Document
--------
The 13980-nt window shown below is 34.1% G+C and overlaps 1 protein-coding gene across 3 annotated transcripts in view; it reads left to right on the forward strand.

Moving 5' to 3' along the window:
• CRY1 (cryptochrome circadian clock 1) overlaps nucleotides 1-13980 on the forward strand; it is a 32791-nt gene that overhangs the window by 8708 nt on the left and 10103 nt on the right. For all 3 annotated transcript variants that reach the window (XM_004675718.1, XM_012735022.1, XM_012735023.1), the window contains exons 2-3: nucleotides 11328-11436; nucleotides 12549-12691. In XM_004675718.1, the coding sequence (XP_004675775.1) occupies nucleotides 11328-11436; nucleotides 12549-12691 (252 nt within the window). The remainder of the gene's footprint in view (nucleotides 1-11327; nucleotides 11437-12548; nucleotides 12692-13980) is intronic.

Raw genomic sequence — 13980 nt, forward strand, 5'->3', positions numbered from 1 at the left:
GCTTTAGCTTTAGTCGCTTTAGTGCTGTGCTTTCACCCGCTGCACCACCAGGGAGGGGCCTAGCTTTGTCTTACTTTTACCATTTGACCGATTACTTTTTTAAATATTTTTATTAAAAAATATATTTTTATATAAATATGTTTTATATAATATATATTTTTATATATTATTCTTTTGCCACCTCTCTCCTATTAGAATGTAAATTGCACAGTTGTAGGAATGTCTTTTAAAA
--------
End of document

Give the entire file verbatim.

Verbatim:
The 13980-nt window shown below is 34.1% G+C and overlaps 1 protein-coding gene across 3 annotated transcripts in view; it reads left to right on the forward strand.

Moving 5' to 3' along the window:
• CRY1 (cryptochrome circadian clock 1) overlaps nucleotides 1-13980 on the forward strand; it is a 32791-nt gene that overhangs the window by 8708 nt on the left and 10103 nt on the right. For all 3 annotated transcript variants that reach the window (XM_004675718.1, XM_012735022.1, XM_012735023.1), the window contains exons 2-3: nucleotides 11328-11436; nucleotides 12549-12691. In XM_004675718.1, the coding sequence (XP_004675775.1) occupies nucleotides 11328-11436; nucleotides 12549-12691 (252 nt within the window). The remainder of the gene's footprint in view (nucleotides 1-11327; nucleotides 11437-12548; nucleotides 12692-13980) is intronic.

Raw genomic sequence — 13980 nt, forward strand, 5'->3', positions numbered from 1 at the left:
GCTTTAGCTTTAGTCGCTTTAGTGCTGTGCTTTCACCCGCTGCACCACCAGGGAGGGGCCTAGCTTTGTCTTACTTTTACCATTTGACCGATTACTTTTTTAAATATTTTTATTAAAAAATATATTTTTATATAAATATGTTTTATATAATATATATTTTTATATATTATTCTTTTGCCACCTCTCTCCTATTAGAATGTAAATTGCACAGTTGTAGGAATGTCTTTTAAAA